Transracial Parenting »

Create your own vernacular

I grew up in a Sephardic family with a mother whose roots were in the countryside of New Orleans, so my vocabulary ranged from gumbo, cathead biscuits, across the holler to sayings like vivir cien años for bless you, kibbe and tabouli. I did not have a single friend who had the wide range of references I had and so I used my vocabulary selectively depending on whose company I was in.

On my recent trip to D.C., I was constantly aware of African American vernacular so that when the name Kizzy came up, everyone was supposed to know it was from Roots, and when the Star Spangled Banner was finished and my friends began to sing Lift Every Voice and Sing, I should have known that is the Black National Anthem.

But the truth is in this gumbo pot of the world where a Mexican friend knows no Spanish, a Jewish friend never saw a man wearing a tallit before except in photographs and my friends have a habit of dropping Yiddish words on my lap such as kizmit, kerfunkle, and kvetsh, sometimes words do not belong to the intended. When a friend said to me, “You’ve got bupkes.” And I responded, say what? I got back, “You’re Jewish you should know these words.”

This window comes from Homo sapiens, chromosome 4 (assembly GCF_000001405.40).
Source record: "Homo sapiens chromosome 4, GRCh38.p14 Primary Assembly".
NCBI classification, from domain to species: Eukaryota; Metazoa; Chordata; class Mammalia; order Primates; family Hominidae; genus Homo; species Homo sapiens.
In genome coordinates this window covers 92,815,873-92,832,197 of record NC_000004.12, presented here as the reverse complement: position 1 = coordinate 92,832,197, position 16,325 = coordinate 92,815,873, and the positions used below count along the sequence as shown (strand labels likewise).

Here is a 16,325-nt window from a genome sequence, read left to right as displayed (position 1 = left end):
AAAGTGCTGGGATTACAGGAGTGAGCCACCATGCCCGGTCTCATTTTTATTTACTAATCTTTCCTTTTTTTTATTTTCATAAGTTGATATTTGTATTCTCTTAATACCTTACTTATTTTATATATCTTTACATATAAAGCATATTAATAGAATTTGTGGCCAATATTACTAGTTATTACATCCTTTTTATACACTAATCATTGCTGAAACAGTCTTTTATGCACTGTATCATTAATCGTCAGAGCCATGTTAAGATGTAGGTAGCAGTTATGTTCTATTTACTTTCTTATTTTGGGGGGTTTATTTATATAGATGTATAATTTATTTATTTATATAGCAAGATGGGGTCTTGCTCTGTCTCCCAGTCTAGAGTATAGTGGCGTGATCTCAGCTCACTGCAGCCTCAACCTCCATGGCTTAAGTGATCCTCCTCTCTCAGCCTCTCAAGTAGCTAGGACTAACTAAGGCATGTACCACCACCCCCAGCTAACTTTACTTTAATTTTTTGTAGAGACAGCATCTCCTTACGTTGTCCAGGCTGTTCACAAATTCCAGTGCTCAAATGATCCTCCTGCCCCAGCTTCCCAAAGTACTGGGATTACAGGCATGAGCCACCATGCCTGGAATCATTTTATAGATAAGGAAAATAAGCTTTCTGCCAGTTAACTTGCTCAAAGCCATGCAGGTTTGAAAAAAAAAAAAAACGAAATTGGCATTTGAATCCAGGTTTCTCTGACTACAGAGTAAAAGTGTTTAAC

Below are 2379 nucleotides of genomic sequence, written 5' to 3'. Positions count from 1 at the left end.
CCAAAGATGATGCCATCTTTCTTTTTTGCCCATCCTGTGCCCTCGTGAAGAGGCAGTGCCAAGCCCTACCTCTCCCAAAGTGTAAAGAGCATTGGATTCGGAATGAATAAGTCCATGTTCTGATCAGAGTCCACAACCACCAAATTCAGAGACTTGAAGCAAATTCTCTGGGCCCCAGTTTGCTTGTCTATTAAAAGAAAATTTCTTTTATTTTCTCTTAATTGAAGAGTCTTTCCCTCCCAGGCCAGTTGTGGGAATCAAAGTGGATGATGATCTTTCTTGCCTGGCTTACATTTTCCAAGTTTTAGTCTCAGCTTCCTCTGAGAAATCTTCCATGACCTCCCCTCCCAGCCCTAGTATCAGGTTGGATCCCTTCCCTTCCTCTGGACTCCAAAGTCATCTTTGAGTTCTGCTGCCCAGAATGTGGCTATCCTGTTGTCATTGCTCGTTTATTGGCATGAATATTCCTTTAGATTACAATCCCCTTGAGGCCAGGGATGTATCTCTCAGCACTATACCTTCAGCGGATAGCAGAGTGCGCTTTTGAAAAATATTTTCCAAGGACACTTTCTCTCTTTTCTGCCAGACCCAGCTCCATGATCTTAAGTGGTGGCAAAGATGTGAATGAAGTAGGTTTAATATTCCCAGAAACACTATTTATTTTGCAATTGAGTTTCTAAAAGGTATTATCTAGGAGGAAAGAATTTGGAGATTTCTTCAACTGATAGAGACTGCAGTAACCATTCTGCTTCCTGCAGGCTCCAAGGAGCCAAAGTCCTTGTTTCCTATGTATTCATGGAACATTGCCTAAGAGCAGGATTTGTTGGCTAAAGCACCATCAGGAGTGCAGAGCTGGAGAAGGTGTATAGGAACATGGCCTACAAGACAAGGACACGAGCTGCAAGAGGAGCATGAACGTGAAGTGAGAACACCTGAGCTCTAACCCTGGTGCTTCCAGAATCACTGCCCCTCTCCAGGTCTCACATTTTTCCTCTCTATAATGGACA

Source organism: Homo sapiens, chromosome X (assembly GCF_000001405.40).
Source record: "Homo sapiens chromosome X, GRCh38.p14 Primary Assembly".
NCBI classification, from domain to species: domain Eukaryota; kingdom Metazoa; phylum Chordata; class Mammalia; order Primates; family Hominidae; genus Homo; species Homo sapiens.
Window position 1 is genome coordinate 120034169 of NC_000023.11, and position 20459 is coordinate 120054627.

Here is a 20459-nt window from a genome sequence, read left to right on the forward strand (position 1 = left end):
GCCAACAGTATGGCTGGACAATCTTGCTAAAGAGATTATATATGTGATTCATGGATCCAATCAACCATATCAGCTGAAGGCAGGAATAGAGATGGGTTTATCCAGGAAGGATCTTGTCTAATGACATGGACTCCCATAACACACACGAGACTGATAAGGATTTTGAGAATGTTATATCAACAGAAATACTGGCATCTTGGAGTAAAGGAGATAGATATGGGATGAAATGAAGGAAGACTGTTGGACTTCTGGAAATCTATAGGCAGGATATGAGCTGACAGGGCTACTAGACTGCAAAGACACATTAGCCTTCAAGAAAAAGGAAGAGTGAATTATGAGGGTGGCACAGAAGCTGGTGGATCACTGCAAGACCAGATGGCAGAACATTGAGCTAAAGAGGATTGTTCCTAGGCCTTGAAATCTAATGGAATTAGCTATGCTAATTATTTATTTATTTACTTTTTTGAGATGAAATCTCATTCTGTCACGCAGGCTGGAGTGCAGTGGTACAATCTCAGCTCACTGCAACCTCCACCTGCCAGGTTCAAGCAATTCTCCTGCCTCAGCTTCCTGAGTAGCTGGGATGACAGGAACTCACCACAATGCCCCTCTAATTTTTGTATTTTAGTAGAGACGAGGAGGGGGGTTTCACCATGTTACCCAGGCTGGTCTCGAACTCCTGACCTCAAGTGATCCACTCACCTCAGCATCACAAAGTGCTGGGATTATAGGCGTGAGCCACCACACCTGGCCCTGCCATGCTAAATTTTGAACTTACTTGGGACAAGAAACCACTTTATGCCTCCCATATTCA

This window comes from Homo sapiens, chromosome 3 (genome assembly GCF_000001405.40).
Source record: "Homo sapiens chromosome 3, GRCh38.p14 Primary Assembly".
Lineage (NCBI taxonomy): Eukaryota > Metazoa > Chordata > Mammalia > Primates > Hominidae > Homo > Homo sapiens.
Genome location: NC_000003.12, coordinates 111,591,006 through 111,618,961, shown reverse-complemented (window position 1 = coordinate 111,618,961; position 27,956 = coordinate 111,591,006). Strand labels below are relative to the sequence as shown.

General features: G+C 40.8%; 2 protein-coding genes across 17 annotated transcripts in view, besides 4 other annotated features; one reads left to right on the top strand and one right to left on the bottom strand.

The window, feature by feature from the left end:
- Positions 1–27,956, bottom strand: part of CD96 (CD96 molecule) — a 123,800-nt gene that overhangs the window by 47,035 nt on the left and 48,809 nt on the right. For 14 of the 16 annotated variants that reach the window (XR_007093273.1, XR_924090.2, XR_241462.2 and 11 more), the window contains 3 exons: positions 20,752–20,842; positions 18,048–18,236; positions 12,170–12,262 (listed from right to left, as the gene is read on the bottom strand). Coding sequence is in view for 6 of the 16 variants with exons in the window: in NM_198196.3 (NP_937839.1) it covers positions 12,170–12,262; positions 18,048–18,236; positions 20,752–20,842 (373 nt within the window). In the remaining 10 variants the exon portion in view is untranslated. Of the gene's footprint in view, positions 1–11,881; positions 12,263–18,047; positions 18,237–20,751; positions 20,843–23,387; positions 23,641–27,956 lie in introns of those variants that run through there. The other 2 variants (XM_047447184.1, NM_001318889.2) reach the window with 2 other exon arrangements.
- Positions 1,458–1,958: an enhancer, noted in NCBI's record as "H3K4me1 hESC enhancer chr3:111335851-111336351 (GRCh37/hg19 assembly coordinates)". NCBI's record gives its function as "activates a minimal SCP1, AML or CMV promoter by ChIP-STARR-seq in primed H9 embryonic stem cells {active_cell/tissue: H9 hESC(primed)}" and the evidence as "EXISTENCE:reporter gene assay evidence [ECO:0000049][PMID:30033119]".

Uh, I’m a Sephardic, from Spain, not from Europe, different tribe, different language. We don’t speak Yiddish, my ancestors spoke Ladino and speak Spanish.

I have to remember that I’m raising my African American son to know his cultural references and words but that he will also access a larger vernacular because of his Sephardic/Louisiana mother and his Croatian mother as well as the rest of the world influences that come and sing to him. Is a child better off having many entries into various cultures or one who is so steeped in the knowledge of his own?

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by Rachel Dangermond

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